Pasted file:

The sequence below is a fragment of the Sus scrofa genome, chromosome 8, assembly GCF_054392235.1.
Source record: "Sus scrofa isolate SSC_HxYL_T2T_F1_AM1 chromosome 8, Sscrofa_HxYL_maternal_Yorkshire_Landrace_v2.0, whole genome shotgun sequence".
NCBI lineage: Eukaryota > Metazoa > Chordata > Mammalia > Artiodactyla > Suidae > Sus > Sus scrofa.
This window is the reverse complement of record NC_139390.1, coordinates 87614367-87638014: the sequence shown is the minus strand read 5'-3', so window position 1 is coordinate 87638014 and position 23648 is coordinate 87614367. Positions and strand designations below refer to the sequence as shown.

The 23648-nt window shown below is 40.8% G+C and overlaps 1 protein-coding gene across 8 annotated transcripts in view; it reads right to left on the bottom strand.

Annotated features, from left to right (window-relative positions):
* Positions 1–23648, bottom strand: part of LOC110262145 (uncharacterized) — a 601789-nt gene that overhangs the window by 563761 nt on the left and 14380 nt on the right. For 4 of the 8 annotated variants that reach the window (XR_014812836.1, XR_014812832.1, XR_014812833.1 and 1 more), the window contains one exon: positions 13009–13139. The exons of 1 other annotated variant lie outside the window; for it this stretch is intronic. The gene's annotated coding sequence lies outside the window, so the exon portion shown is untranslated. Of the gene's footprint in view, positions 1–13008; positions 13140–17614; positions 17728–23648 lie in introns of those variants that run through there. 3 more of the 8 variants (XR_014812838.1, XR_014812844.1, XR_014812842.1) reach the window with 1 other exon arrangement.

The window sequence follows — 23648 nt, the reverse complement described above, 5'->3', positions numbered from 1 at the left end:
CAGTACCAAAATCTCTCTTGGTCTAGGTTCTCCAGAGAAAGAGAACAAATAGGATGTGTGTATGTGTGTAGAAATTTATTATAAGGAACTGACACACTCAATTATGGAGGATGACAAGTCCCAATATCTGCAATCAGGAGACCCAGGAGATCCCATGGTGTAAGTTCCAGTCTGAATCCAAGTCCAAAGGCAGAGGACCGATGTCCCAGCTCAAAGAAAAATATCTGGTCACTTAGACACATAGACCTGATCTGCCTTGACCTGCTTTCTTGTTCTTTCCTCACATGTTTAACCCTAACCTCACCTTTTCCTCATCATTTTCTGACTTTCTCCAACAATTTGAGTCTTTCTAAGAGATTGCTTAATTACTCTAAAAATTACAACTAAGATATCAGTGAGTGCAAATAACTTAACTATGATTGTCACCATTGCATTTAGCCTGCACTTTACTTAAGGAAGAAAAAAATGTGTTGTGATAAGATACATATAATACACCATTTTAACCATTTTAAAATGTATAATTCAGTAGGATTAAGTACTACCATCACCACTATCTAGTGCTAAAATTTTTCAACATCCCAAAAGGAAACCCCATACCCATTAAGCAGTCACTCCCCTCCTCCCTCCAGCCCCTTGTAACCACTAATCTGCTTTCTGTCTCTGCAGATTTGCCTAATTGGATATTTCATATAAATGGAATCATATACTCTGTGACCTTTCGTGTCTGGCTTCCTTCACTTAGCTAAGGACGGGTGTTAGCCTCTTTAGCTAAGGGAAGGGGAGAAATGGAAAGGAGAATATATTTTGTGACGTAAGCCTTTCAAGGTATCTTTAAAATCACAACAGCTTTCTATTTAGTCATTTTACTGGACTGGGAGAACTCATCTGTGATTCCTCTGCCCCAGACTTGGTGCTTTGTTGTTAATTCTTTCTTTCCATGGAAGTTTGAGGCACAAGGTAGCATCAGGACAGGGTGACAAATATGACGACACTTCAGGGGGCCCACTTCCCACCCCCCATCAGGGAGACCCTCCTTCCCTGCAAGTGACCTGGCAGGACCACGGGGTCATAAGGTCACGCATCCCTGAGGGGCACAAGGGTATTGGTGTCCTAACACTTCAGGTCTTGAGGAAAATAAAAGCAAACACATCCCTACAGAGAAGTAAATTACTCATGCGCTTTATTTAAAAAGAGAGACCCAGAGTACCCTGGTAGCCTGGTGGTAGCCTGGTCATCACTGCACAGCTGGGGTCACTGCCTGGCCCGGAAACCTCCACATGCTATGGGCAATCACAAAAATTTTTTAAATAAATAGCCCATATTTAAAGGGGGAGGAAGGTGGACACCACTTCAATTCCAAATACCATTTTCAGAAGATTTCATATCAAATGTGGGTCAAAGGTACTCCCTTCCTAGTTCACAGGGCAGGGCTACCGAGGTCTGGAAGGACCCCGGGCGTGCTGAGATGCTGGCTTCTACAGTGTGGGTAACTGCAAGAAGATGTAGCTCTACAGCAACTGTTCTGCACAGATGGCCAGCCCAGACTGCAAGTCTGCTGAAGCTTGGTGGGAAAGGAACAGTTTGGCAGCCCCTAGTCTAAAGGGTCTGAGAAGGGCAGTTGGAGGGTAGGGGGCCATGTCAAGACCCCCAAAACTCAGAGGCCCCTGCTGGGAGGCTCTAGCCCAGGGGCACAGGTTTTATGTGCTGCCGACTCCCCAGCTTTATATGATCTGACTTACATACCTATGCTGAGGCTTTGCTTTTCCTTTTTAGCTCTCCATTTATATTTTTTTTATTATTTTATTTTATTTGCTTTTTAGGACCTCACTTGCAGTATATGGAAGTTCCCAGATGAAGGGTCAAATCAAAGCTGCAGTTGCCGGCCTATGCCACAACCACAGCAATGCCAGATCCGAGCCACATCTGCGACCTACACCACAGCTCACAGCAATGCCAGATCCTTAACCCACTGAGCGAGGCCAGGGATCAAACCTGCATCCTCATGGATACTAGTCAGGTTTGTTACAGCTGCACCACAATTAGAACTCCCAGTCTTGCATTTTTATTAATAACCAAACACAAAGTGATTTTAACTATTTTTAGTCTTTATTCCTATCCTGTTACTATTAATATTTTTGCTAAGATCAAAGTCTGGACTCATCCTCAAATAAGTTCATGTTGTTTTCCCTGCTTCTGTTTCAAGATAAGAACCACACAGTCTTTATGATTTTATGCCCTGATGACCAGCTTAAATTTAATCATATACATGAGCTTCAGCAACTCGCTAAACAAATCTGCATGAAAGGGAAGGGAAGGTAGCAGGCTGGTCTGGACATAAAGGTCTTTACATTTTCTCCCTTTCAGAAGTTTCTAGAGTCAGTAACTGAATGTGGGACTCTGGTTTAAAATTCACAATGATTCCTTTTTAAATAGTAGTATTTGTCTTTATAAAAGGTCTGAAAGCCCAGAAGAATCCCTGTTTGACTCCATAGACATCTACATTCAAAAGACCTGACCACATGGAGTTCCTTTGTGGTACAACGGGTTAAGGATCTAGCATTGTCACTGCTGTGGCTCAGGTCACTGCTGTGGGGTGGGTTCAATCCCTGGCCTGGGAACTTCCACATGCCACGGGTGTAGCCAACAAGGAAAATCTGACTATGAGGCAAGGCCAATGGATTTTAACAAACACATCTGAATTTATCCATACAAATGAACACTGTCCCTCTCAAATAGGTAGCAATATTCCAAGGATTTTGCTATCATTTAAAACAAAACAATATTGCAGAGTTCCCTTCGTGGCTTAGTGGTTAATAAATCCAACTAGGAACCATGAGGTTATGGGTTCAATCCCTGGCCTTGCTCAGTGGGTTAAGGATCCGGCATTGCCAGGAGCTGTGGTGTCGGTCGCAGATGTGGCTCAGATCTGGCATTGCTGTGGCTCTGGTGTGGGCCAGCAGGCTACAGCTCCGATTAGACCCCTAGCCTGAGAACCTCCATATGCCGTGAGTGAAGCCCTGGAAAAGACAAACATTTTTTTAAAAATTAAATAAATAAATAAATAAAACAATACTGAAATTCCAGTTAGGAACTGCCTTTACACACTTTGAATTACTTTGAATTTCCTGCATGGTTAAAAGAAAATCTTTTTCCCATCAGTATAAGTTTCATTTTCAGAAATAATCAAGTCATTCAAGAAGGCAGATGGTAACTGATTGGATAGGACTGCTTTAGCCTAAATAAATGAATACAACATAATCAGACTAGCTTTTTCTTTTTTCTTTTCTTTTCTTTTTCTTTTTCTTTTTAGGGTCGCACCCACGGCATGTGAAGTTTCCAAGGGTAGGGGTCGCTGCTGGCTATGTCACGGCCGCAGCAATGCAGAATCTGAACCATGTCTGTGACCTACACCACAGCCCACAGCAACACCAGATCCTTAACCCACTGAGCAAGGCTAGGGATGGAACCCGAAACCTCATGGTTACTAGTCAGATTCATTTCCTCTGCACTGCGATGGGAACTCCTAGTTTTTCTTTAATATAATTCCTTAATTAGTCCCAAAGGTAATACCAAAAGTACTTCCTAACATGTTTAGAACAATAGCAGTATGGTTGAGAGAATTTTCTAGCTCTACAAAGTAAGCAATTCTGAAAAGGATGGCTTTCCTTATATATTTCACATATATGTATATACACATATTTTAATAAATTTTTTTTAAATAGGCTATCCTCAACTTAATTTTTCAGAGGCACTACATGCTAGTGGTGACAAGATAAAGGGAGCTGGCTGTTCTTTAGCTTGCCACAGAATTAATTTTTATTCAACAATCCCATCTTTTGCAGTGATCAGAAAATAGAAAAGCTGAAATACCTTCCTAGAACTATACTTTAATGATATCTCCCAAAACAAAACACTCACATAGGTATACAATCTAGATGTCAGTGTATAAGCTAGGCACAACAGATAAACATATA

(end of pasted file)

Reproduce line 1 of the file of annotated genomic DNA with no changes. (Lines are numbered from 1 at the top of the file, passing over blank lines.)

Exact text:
The sequence below is a fragment of the Sus scrofa genome, chromosome 8, assembly GCF_054392235.1.